So, let’s discuss: What are the benefits and drawbacks to serving in both multi-staff and single-staff churches?

13 thoughts on “Is the Grass Really Greener?

  1. Stephanie Shouse

    Cool! You’re using my question! ( =
    Thank you for addressing this issue and I love how the focus is all about contentment. My husband has served at several churches but always as the single-staff person. We often dream of how great it would be to have multiple staff members that could take some of the pressure off my husband to “be all things to all people” in the church. But you’re right in saying that we often only dream of our perception of how things are, not the reality.
    Like Cindy I love the fact that I know the name of every person in our church (and all about their grandkids, pets, jobs, passions). I love that my husband is an integral part of each ministry of the church because he is so good at sensing God’s leading. I wish that he could focus on the things he’s good at without having to do the necessary things that he struggles with. But then again, being stretched usually is for our own good.
    I also wish for multiple staff sometimes because I long for someone to talk to about ministry-related things…but now I have you ladies at L&LI! So, I am repenting of my jealously and am choosing to be content with the grass where God has placed me. ( =

  2. Becky

    With mostly multi-staff experience under our belts, I like that as PW the buck doesn’t stop with me, that there are other PW’s and staff spouses to be involved–or not–in ministry and attend–or not–to different things. I’m very thankful for the group of PWs and staff spouses that I am a part of, that there are others who can relate to my roll and who can offer advice and a listening ear.

    A big cheer for those of you PW’s of single-staff congregations. What you do is amazing, especially the way you connect intentionally with your congregation/church family. I learn much from your examples.

  3. Lori Wilhite Post author

    It took me a while to get it all pulled together … but it was a great question! 🙂

    I’m so glad you have connected with the other PWs here & know you’ll be great when you can connect with other staff wives on your own team someday! 🙂

  4. Lori Wilhite Post author

    I agree Becky! Major cheers to those single-staffers out there! 🙂

    So glad we can all learn from each other no matter what our church’s size or situation!

  5. Abbie

    As a church planter’s wife in a small church and small town, the thing I long for most is a peer – hard to find as a single pastor church.

  6. Gina

    God has walked us through both ministry experiences and it has been fruitful in both. I will say that right now we are part of a 6K plus member church and it’s amazing! I find that with a strong brood of leaders on staff and a solid core of teamwork, the multi-staff church is a much easier bull to take by the horns. I am so thankful for all of our experiences because it has grown my husband and his ministry by leaps and bounds. No matter in what capacity, large or small, we all just have to captivate an audience of one, our Lord and Savior. Blessings and strength to all!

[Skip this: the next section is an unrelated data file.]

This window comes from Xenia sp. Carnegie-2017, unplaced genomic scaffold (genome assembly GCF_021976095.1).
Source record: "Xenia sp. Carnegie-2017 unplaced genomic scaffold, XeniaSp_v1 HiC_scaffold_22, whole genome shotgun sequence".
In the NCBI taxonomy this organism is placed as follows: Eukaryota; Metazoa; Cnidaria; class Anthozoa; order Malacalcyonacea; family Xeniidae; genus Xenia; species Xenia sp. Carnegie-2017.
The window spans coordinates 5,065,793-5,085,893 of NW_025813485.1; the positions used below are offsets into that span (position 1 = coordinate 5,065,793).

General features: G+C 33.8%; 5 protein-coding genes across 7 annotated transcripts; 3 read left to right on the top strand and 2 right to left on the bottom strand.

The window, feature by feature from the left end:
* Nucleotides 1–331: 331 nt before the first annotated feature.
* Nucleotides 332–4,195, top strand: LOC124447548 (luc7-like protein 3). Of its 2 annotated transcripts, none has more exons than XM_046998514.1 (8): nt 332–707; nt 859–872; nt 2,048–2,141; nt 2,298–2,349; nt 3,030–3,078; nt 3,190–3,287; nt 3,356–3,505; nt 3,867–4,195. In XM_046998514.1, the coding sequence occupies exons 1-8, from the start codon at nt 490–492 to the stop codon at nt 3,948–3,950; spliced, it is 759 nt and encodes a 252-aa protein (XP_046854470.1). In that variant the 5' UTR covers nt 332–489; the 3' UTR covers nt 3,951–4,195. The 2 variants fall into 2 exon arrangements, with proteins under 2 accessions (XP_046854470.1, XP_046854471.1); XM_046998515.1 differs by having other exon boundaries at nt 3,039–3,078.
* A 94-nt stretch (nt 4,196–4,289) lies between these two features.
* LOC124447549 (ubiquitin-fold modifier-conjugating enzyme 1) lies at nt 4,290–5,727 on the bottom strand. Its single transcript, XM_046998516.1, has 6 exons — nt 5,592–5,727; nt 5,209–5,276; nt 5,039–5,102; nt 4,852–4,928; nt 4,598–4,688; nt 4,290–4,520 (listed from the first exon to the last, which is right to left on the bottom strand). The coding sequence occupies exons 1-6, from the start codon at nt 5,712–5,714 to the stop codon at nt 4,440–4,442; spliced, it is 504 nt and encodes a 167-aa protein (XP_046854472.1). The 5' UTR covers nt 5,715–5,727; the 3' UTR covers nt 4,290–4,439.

7. Brandi Wilson

    abbie, i know the longing for a peer all too well. praying that God brings that friend to your life.

  8. DisneyCyndi

    Stephanie I don’t know what I would I would do without this community of women. Marc is also bi-vocational and I long for the day when he can just concentrate on church stuff. But most of the time that is a bigger deal for me then it is for him. lol

  9. DisneyCyndi

    As the womens ministry director I have been blessed to have found a great team of women to work with and its kept me from feeling completely alone in this thing (and means the buck doesn’t stop with just me). Its probably the best advice I was ever given.

  10. Elizabeth

    Oh Abbie, Please don’t drink the kool-aide that having a multi staff church will provide a peer for you. Maybe it would, but my experience has been that it will not. I have been where you are in a single staff church and am in the same place at a multi-staff church; longing for a peer, companionship, and just someone who “gets” this crazy journey that we are traveling through ministry. I have been fervently praying for God to provide that special friend for me (and me for her as I know that there must be someone close by with the same heart crying out). Finding this site has quenched a thirst in my heart, but I am still looking for that special someone since it is not provided for me among the other staff wives in our church. Press on good and faithful servant.

  11. Abbie

    Thanks! This is a very small town, in a very rural community, means not many people. God is blessing me with non-pw friends!

    And I do realize more staff at church wouldn’t necessarily mean “instant” friends for me! But at least someone in the same boat.

    Also, loneliness/being alone is a good way to be quiet and rest in God.

    Thanks to all of you!